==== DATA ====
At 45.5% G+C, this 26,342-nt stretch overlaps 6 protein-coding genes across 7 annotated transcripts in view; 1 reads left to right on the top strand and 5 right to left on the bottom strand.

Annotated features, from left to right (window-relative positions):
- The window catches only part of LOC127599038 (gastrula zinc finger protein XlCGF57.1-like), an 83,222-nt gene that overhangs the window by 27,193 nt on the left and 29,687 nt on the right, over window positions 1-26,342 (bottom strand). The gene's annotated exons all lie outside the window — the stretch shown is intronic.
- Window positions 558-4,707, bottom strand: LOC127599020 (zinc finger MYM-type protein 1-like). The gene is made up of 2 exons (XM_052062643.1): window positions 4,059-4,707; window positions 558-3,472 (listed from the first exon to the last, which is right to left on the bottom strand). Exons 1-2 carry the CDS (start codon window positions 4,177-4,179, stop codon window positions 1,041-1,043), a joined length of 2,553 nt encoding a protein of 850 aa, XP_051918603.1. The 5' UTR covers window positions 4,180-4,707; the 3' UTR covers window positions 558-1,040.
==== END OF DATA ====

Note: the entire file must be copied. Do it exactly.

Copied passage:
At 45.5% G+C, this 26,342-nt stretch overlaps 6 protein-coding genes across 7 annotated transcripts in view; 1 reads left to right on the top strand and 5 right to left on the bottom strand.

Annotated features, from left to right (window-relative positions):
- The window catches only part of LOC127599038 (gastrula zinc finger protein XlCGF57.1-like), an 83,222-nt gene that overhangs the window by 27,193 nt on the left and 29,687 nt on the right, over window positions 1-26,342 (bottom strand). The gene's annotated exons all lie outside the window — the stretch shown is intronic.
- Window positions 558-4,707, bottom strand: LOC127599020 (zinc finger MYM-type protein 1-like). The gene is made up of 2 exons (XM_052062643.1): window positions 4,059-4,707; window positions 558-3,472 (listed from the first exon to the last, which is right to left on the bottom strand). Exons 1-2 carry the CDS (start codon window positions 4,177-4,179, stop codon window positions 1,041-1,043), a joined length of 2,553 nt encoding a protein of 850 aa, XP_051918603.1. The 5' UTR covers window positions 4,180-4,707; the 3' UTR covers window positions 558-1,040.